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David Hume’s Construction of Senses, Thoughts and Science

David Hume was a Scottish Philosopher (1711-176) who gained fame and wealth as an essayist and historian. He spent a considerable amount of time discussing the non-intellectual aspects of human experience and the factors that create knowledge. His arguments were more in line with naturalist, pragmatists, and positivists. He believed that the relations of ideas and matters of fact are the greatest place to start a concept.  In his work, Enquiry Concerning Human Understanding the section Origin of Ideas is of significant interest. He believed that the senses are only representations of actual objects within the environment. There is a fundamental difference between experiencing and the reflection of experience. The experience and then the reflection lead to the formation of thoughts.  Impressions come from the senses. The senses of taste, sight, smell, hearing, and touch draw information from the environment in different ways. This information is used to make conclusions f

The Fostering of Creative Genius: A Korean Study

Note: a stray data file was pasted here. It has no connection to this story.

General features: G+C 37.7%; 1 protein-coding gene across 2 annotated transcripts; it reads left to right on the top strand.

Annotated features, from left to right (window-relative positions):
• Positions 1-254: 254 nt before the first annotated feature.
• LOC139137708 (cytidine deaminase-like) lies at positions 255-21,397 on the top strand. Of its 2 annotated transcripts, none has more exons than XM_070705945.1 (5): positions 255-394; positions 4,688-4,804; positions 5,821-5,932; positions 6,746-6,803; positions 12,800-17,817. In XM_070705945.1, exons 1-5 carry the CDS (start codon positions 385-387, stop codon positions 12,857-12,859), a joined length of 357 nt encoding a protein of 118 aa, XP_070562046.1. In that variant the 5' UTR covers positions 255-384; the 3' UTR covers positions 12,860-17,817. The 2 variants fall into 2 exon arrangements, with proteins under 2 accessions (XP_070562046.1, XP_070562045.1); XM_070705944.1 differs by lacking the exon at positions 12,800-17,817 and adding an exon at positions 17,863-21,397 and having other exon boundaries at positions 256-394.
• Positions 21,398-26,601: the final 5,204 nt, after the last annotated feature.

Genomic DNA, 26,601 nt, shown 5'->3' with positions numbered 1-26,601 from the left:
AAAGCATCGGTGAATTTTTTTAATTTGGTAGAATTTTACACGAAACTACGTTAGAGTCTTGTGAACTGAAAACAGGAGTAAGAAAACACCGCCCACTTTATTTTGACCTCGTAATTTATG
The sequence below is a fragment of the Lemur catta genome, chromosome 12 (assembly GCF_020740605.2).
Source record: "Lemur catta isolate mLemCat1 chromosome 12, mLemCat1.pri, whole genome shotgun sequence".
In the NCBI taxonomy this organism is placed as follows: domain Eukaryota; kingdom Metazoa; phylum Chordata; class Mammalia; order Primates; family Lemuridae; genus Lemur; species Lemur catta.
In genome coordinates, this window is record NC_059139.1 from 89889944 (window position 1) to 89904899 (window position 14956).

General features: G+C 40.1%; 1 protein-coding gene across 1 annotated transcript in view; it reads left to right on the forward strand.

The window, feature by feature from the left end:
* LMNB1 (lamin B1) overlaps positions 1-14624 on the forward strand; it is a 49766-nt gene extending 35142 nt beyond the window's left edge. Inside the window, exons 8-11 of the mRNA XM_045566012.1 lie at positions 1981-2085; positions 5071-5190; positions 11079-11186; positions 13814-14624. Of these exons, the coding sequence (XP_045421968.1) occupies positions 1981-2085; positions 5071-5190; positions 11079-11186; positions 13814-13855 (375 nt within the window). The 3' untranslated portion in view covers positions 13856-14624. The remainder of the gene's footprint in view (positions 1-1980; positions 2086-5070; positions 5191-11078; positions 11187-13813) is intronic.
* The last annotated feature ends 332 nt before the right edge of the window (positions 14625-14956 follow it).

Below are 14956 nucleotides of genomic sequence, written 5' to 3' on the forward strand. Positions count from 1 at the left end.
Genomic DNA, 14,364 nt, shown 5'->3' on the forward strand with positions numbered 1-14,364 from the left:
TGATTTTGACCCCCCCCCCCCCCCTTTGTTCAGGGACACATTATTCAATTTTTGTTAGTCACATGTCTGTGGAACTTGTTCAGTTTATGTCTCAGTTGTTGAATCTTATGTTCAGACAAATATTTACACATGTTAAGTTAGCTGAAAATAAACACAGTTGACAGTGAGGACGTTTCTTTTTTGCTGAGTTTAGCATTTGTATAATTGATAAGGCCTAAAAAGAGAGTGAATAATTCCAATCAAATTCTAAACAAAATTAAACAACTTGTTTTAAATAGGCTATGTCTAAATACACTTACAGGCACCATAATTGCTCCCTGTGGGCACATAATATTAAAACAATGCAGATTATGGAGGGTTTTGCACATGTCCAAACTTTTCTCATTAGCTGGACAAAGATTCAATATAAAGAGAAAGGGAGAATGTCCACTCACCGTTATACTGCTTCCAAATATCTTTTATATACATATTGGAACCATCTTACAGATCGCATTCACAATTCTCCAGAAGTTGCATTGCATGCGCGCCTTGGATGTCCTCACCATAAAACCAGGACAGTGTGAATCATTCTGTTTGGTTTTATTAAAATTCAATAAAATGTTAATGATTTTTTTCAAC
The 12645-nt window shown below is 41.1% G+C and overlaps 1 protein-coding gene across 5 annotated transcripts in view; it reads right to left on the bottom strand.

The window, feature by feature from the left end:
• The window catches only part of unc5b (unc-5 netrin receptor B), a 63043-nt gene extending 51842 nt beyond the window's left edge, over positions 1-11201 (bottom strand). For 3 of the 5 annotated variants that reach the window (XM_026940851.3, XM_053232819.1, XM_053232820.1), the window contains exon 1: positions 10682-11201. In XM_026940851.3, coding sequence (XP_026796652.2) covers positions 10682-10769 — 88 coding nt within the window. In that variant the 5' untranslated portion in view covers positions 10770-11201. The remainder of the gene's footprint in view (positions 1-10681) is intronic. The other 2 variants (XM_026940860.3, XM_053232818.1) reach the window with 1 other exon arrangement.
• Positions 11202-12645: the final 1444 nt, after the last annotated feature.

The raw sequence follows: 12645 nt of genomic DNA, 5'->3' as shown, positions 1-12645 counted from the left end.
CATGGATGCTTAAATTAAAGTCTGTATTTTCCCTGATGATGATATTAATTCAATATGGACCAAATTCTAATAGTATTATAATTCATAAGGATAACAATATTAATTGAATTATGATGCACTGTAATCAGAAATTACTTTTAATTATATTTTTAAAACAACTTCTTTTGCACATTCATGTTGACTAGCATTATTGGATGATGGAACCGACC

As nations continue to compete for new products and services on an international scale there has been growing interest in “gifted” children and adults. A study by Cho & Lin (2011) helped to determine the factors involved in the development and encouragement of highly creative intellectually orientated people. Such individuals are more likely than others to become involved in math, science, or other artistic endeavors. Adjusting the fundamentals in education and business will offer opportunities to put such creative minds to effective use for individual, corporate, and national purposes. The creative adult can solve problems that are hard to define and difficult to formalize. They have the ability to construct beyond current scientific discovery which means that others may have a hard time following their train of thought. Arthur Schopenhauer, a German Philosopher, believed that “ Talent hits a target no one else can hit; Genius hits a target no one else can see .”   Such c